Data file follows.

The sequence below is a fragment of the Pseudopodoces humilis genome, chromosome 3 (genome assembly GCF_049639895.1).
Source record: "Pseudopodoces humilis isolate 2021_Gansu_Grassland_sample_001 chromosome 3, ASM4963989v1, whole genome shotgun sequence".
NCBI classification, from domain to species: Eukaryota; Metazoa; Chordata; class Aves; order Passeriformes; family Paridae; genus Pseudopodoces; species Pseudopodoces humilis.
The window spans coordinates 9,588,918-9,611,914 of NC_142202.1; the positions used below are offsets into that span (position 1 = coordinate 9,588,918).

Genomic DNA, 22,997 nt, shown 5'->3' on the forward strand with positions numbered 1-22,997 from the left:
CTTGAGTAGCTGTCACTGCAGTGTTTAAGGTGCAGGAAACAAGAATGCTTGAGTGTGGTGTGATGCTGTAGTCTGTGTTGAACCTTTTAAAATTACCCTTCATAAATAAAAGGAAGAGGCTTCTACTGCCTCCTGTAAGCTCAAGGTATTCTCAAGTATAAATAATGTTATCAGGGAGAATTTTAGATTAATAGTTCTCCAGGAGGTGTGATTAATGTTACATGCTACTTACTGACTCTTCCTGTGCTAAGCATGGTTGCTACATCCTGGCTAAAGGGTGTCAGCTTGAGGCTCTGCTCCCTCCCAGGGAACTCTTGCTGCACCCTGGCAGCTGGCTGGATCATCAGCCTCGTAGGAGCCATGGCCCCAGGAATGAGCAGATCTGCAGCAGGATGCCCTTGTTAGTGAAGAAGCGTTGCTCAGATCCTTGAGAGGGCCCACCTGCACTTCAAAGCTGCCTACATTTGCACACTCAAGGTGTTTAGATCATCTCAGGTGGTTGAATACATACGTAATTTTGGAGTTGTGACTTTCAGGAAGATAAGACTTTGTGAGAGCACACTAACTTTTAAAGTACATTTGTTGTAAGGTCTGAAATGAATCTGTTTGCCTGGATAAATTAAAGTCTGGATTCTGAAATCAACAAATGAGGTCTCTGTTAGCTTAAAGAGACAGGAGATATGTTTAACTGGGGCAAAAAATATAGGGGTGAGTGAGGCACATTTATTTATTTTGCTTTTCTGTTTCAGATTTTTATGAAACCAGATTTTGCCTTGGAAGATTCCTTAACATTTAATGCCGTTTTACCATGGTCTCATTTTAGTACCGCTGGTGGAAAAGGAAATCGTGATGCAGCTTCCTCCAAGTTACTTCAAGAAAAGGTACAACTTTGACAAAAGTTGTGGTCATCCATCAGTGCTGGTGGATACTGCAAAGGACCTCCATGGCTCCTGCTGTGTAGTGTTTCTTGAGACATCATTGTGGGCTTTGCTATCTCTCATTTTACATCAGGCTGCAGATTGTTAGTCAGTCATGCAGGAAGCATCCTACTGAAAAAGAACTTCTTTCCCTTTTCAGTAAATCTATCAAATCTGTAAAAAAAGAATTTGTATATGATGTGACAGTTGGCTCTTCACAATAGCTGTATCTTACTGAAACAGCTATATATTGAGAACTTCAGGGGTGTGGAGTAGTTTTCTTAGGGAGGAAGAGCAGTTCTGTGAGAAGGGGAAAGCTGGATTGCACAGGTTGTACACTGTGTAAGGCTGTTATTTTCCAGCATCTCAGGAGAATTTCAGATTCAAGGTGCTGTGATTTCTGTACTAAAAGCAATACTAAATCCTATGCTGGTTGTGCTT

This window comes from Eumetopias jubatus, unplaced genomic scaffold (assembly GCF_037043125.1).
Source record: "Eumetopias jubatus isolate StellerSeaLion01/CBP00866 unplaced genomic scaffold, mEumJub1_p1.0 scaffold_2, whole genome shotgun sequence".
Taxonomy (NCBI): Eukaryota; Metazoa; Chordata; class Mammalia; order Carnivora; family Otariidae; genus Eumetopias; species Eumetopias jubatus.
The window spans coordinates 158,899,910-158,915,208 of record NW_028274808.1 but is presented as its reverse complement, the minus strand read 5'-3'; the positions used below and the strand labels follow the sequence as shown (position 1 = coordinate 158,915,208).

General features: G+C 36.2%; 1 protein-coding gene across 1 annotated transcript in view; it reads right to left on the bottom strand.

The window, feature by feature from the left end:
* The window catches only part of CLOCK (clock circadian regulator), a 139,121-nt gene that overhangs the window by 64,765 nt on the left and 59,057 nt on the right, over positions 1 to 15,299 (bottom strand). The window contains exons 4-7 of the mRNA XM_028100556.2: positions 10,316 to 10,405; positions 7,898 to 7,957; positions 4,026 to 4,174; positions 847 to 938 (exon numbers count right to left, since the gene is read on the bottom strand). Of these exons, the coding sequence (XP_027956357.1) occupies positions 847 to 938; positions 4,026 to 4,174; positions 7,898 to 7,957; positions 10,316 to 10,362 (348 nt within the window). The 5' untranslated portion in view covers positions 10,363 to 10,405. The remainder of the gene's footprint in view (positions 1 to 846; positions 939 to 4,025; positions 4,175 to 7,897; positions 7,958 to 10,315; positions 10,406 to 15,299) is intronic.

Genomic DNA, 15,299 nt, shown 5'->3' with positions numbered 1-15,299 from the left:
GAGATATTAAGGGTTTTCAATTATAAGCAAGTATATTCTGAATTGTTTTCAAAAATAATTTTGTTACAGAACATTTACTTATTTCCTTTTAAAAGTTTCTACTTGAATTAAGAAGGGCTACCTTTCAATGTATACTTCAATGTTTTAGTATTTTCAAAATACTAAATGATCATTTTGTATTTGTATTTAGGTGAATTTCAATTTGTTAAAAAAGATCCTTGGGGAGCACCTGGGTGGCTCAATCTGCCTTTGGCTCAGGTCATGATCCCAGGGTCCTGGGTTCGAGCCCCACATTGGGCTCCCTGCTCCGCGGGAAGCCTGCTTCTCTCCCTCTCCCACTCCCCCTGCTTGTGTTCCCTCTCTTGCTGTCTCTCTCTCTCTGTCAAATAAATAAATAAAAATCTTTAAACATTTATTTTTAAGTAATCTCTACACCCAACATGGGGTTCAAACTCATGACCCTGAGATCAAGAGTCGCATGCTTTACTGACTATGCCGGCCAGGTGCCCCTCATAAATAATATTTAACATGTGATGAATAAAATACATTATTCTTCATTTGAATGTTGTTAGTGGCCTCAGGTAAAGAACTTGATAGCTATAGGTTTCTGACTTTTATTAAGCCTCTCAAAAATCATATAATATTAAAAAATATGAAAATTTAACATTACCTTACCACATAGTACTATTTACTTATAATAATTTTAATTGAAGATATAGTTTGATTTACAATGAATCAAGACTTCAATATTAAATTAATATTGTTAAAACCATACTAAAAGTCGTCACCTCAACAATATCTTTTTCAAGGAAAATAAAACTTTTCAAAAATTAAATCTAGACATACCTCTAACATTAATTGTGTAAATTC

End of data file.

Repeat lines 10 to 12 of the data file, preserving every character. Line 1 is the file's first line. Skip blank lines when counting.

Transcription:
The window spans coordinates 158,899,910-158,915,208 of record NW_028274808.1 but is presented as its reverse complement, the minus strand read 5'-3'; the positions used below and the strand labels follow the sequence as shown (position 1 = coordinate 158,915,208).

General features: G+C 36.2%; 1 protein-coding gene across 1 annotated transcript in view; it reads right to left on the bottom strand.

The window, feature by feature from the left end: